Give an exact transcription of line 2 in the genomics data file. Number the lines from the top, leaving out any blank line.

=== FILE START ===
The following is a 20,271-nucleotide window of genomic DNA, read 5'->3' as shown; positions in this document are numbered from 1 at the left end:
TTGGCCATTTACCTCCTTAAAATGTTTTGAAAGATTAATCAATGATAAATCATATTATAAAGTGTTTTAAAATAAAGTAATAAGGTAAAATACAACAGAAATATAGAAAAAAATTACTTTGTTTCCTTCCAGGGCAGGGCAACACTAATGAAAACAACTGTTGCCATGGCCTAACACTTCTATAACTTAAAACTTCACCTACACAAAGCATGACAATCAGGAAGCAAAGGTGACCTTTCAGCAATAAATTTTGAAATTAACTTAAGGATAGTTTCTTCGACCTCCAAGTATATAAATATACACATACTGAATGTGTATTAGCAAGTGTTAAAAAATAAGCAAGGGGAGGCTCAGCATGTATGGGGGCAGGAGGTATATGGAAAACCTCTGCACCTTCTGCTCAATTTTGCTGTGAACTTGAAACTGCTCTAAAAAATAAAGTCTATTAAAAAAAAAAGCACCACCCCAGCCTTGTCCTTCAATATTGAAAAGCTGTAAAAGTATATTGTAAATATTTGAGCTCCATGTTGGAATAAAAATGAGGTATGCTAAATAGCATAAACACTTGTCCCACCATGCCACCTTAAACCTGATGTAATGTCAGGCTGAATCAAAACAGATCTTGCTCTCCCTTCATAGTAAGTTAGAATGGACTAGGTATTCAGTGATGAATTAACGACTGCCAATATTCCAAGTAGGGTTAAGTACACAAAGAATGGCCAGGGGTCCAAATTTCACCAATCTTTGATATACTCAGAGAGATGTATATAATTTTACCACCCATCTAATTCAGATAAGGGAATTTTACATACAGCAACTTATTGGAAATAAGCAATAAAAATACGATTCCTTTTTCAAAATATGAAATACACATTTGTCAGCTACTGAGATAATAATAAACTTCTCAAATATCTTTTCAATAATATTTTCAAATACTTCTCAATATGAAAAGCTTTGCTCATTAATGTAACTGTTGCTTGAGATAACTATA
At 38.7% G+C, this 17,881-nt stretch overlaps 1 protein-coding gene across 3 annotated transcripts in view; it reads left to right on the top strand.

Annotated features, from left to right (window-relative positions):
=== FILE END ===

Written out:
TTGGCCATTTACCTCCTTAAAATGTTTTGAAAGATTAATCAATGATAAATCATATTATAAAGTGTTTTAAAATAAAGTAATAAGGTAAAATACAACAGAAATATAGAAAAAAATTACTTTGTTTCCTTCCAGGGCAGGGCAACACTAATGAAAACAACTGTTGCCATGGCCTAACACTTCTATAACTTAAAACTTCACCTACACAAAGCATGACAATCAGGAAGCAAAGGTGACCTTTCAGCAATAAATTTTGAAATTAACTTAAGGATAGTTTCTTCGACCTCCAAGTATATAAATATACACATACTGAATGTGTATTAGCAAGTGTTAAAAAATAAGCAAGGGGAGGCTCAGCATGTATGGGGGCAGGAGGTATATGGAAAACCTCTGCACCTTCTGCTCAATTTTGCTGTGAACTTGAAACTGCTCTAAAAAATAAAGTCTATTAAAAAAAAAAGCACCACCCCAGCCTTGTCCTTCAATATTGAAAAGCTGTAAAAGTATATTGTAAATATTTGAGCTCCATGTTGGAATAAAAATGAGGTATGCTAAATAGCATAAACACTTGTCCCACCATGCCACCTTAAACCTGATGTAATGTCAGGCTGAATCAAAACAGATCTTGCTCTCCCTTCATAGTAAGTTAGAATGGACTAGGTATTCAGTGATGAATTAACGACTGCCAATATTCCAAGTAGGGTTAAGTACACAAAGAATGGCCAGGGGTCCAAATTTCACCAATCTTTGATATACTCAGAGAGATGTATATAATTTTACCACCCATCTAATTCAGATAAGGGAATTTTACATACAGCAACTTATTGGAAATAAGCAATAAAAATACGATTCCTTTTTCAAAATATGAAATACACATTTGTCAGCTACTGAGATAATAATAAACTTCTCAAATATCTTTTCAATAATATTTTCAAATACTTCTCAATATGAAAAGCTTTGCTCATTAATGTAACTGTTGCTTGAGATAACTATA